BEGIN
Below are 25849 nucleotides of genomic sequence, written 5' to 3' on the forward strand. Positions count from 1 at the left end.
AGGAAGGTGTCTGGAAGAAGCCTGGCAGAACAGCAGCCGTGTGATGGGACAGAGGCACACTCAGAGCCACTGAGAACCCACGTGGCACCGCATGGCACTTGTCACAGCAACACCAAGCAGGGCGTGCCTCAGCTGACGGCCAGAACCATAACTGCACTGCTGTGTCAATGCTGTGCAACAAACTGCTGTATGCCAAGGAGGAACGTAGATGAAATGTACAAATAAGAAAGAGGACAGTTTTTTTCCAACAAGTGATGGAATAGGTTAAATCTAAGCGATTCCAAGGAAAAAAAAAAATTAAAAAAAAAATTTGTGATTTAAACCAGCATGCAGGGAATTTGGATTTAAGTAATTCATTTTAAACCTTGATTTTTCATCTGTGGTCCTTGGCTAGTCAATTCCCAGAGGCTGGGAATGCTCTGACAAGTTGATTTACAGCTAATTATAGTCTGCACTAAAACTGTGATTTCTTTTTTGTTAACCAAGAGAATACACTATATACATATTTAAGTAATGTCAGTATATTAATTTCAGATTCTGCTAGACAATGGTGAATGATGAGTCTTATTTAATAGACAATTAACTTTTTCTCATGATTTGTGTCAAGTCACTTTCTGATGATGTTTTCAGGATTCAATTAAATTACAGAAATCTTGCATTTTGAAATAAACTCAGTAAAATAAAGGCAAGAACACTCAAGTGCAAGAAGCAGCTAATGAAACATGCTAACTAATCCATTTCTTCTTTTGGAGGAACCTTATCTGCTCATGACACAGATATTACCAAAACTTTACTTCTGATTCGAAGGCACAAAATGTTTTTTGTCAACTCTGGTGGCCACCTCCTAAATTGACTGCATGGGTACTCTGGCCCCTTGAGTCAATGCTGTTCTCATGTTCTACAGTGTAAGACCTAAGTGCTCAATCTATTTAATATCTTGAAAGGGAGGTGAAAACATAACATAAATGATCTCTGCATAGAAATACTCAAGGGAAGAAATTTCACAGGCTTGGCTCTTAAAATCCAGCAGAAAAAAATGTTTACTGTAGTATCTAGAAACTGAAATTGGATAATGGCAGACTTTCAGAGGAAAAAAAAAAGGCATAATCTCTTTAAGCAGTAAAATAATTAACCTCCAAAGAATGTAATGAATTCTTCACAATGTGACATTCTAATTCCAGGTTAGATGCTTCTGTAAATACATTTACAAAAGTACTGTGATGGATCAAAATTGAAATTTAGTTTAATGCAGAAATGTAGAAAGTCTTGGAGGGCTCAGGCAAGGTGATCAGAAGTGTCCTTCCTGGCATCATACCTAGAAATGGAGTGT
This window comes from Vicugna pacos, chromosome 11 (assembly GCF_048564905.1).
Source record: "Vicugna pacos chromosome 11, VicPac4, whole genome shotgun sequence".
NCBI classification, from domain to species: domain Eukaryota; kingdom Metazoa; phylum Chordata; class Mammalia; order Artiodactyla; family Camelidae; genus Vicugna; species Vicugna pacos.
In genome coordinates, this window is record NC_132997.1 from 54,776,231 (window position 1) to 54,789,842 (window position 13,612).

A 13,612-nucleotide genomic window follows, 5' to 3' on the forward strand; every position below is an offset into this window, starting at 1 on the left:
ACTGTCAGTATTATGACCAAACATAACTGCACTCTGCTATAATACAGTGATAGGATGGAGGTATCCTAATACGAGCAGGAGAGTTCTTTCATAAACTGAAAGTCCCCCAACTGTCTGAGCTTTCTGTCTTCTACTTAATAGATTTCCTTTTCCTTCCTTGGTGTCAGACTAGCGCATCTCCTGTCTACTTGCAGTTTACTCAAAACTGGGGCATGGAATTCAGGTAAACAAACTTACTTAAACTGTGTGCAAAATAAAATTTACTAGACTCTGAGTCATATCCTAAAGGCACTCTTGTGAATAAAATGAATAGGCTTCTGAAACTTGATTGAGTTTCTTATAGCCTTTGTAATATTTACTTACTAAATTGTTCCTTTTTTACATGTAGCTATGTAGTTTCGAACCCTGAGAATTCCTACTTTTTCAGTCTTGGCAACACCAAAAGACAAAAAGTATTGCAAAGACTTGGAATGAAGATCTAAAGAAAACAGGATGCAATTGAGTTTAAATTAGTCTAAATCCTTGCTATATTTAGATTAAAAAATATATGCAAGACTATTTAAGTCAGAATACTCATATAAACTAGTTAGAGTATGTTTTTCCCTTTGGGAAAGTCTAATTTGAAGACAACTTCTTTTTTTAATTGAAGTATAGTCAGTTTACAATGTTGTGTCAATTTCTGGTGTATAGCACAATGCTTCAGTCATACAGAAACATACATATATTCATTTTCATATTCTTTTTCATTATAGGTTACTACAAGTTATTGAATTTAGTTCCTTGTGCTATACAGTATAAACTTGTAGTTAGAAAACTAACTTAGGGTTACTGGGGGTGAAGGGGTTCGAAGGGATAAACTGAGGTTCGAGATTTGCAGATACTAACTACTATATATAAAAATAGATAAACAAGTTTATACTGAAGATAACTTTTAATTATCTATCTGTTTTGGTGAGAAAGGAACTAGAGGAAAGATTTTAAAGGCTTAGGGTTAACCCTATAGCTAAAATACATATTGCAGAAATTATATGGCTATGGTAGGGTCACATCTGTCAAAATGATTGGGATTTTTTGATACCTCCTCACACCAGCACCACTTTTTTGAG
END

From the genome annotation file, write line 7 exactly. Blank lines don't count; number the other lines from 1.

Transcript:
A 13,612-nucleotide genomic window follows, 5' to 3' on the forward strand; every position below is an offset into this window, starting at 1 on the left: